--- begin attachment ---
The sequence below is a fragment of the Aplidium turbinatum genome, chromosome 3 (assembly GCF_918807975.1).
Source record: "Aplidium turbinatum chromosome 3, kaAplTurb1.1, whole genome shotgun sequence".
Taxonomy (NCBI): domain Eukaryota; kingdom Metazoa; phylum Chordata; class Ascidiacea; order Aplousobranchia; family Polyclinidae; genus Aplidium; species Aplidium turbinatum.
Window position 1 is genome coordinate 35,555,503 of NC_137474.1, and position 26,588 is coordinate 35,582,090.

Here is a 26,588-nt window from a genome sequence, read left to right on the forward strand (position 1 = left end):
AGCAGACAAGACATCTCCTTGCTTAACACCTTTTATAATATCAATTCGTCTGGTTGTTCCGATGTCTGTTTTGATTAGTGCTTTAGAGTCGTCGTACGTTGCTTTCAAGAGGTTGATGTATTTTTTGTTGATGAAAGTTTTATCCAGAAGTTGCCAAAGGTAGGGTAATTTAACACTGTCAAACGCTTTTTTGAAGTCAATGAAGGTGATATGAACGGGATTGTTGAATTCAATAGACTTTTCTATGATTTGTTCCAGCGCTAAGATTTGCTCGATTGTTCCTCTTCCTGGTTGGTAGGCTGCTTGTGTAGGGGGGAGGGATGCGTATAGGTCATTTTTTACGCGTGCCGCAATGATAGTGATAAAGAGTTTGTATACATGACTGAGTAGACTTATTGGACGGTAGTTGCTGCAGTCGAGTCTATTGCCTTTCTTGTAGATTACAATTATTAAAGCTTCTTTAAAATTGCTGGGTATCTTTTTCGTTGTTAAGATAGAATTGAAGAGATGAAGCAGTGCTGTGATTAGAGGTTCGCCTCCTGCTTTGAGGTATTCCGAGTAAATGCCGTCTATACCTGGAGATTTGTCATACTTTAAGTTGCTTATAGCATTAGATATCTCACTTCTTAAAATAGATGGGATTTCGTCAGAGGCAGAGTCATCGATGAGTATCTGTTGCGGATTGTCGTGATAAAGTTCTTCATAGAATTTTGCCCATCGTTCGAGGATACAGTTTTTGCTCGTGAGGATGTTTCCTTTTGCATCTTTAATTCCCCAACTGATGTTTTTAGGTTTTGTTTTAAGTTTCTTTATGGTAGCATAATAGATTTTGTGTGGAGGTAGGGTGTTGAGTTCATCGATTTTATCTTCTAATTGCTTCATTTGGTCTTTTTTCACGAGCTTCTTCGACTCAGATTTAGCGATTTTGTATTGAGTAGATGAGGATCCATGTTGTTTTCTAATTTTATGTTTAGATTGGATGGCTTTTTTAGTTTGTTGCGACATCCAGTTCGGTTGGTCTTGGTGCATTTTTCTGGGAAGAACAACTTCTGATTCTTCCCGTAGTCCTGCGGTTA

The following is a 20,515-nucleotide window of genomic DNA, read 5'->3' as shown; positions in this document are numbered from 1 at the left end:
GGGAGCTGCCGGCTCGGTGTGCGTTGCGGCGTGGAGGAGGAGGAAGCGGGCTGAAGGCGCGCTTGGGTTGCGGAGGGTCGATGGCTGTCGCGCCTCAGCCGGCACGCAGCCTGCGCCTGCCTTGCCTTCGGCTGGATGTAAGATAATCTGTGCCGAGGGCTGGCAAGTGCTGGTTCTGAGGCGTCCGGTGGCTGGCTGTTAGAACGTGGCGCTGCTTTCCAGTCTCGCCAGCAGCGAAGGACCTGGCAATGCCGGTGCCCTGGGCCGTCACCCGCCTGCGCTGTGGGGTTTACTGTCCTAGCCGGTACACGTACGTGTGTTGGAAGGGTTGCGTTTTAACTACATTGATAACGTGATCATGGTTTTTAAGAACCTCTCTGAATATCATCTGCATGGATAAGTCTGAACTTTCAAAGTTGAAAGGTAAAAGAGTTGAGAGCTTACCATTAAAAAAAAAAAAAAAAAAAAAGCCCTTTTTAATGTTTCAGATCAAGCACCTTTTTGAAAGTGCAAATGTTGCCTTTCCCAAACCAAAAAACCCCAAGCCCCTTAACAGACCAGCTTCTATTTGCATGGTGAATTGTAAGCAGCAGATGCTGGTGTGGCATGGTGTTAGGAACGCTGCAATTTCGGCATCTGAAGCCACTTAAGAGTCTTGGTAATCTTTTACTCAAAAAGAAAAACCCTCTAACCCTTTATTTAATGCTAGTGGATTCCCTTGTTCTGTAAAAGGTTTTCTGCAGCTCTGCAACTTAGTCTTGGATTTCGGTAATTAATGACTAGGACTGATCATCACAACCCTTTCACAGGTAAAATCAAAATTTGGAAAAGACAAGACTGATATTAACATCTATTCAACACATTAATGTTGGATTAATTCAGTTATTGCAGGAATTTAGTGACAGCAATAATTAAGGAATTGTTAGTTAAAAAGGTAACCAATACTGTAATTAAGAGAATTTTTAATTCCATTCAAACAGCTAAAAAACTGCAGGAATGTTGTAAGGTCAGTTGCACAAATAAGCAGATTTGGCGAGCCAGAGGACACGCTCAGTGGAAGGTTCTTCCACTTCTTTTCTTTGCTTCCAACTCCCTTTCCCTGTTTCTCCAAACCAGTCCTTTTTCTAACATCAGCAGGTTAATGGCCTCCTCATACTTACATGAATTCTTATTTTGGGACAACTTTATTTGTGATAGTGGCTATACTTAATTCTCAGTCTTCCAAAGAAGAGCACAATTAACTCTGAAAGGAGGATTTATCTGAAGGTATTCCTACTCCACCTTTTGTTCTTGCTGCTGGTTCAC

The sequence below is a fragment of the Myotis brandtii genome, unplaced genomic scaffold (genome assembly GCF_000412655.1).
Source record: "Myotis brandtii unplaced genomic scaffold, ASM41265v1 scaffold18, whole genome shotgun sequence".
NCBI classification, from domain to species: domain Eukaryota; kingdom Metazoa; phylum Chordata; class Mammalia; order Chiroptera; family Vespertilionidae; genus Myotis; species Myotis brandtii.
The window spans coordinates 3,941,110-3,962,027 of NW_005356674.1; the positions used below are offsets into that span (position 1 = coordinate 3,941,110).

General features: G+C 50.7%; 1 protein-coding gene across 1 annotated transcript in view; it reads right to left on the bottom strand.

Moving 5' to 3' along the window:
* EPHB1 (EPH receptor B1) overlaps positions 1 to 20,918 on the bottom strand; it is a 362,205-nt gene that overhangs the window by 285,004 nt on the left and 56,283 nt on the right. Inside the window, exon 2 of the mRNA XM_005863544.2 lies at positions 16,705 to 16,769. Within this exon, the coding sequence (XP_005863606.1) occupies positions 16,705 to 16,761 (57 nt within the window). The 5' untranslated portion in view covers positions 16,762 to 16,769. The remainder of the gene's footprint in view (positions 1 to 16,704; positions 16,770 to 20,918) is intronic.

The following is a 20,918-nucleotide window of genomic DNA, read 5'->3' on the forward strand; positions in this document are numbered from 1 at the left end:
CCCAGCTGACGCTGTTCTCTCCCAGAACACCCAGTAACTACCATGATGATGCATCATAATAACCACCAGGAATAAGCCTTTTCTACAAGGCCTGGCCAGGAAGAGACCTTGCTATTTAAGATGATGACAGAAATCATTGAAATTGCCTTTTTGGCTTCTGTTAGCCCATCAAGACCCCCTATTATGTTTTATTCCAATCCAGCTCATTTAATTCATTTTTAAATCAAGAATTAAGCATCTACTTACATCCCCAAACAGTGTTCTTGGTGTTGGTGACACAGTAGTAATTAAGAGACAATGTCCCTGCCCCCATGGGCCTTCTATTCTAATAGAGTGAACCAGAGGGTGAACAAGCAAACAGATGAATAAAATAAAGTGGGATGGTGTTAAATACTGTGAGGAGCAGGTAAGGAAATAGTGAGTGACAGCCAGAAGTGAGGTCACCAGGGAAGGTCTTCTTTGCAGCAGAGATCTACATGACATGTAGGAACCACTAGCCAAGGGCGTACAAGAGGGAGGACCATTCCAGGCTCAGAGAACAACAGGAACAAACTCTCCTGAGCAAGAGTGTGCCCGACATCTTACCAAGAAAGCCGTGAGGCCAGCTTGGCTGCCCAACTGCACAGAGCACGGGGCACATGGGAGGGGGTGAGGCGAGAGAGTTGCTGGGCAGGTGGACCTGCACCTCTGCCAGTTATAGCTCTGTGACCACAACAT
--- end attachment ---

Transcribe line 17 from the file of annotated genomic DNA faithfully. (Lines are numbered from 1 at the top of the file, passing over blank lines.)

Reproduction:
CCCAGCTGACGCTGTTCTCTCCCAGAACACCCAGTAACTACCATGATGATGCATCATAATAACCACCAGGAATAAGCCTTTTCTACAAGGCCTGGCCAGGAAGAGACCTTGCTATTTAAGATGATGACAGAAATCATTGAAATTGCCTTTTTGGCTTCTGTTAGCCCATCAAGACCCCCTATTATGTTTTATTCCAATCCAGCTCATTTAATTCATTTTTAAATCAAGAATTAAGCATCTACTTACATCCCCAAACAGTGTTCTTGGTGTTGGTGACACAGTAGTAATTAAGAGACAATGTCCCTGCCCCCATGGGCCTTCTATTCTAATAGAGTGAACCAGAGGGTGAACAAGCAAACAGATGAATAAAATAAAGTGGGATGGTGTTAAATACTGTGAGGAGCAGGTAAGGAAATAGTGAGTGACAGCCAGAAGTGAGGTCACCAGGGAAGGTCTTCTTTGCAGCAGAGATCTACATGACATGTAGGAACCACTAGCCAAGGGCGTACAAGAGGGAGGACCATTCCAGGCTCAGAGAACAACAGGAACAAACTCTCCTGAGCAAGAGTGTGCCCGACATCTTACCAAGAAAGCCGTGAGGCCAGCTTGGCTGCCCAACTGCACAGAGCACGGGGCACATGGGAGGGGGTGAGGCGAGAGAGTTGCTGGGCAGGTGGACCTGCACCTCTGCCAGTTATAGCTCTGTGACCACAACAT